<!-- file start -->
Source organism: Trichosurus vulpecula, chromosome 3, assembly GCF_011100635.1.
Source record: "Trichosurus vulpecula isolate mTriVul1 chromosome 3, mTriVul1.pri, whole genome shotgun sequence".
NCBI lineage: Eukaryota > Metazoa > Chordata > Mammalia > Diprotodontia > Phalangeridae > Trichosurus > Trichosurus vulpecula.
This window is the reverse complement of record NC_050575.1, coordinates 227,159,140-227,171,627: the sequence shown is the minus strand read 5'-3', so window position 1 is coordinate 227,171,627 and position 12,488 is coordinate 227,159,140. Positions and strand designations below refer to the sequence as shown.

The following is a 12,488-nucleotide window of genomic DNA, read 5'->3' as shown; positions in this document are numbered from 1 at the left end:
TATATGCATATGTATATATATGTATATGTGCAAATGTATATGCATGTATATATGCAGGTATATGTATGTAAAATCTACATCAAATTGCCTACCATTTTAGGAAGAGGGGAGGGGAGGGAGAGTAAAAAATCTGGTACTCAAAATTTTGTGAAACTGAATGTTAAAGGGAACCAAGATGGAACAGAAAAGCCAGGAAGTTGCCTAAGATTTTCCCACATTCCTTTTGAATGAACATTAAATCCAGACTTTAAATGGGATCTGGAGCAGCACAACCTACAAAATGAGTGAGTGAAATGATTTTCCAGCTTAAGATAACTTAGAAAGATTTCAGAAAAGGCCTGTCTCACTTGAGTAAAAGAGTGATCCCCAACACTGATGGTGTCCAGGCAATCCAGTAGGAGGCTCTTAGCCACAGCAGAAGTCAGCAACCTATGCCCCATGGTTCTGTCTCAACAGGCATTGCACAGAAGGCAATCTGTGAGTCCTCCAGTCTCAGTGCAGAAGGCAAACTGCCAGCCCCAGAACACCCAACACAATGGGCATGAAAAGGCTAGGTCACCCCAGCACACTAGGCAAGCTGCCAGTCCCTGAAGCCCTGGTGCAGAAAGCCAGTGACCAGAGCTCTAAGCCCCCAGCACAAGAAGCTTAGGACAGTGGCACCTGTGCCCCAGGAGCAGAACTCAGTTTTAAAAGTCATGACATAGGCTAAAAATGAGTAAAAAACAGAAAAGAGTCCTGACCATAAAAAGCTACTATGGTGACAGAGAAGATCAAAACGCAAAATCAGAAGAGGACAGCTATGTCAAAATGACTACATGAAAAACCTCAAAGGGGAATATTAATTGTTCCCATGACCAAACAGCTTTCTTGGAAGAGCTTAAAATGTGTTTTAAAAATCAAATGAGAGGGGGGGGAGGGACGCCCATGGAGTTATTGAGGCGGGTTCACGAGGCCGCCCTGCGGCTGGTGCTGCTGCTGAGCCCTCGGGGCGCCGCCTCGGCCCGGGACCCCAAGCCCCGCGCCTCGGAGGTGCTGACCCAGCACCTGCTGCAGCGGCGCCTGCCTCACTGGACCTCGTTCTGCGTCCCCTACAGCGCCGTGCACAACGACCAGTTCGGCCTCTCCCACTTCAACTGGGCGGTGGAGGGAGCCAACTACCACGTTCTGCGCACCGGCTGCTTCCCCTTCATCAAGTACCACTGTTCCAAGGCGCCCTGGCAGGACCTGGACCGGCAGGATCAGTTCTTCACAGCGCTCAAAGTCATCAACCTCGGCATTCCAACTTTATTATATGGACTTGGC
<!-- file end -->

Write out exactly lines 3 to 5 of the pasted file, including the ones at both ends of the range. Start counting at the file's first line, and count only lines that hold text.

NCBI lineage: Eukaryota > Metazoa > Chordata > Mammalia > Diprotodontia > Phalangeridae > Trichosurus > Trichosurus vulpecula.
This window is the reverse complement of record NC_050575.1, coordinates 227,159,140-227,171,627: the sequence shown is the minus strand read 5'-3', so window position 1 is coordinate 227,171,627 and position 12,488 is coordinate 227,159,140. Positions and strand designations below refer to the sequence as shown.

The following is a 12,488-nucleotide window of genomic DNA, read 5'->3' as shown; positions in this document are numbered from 1 at the left end: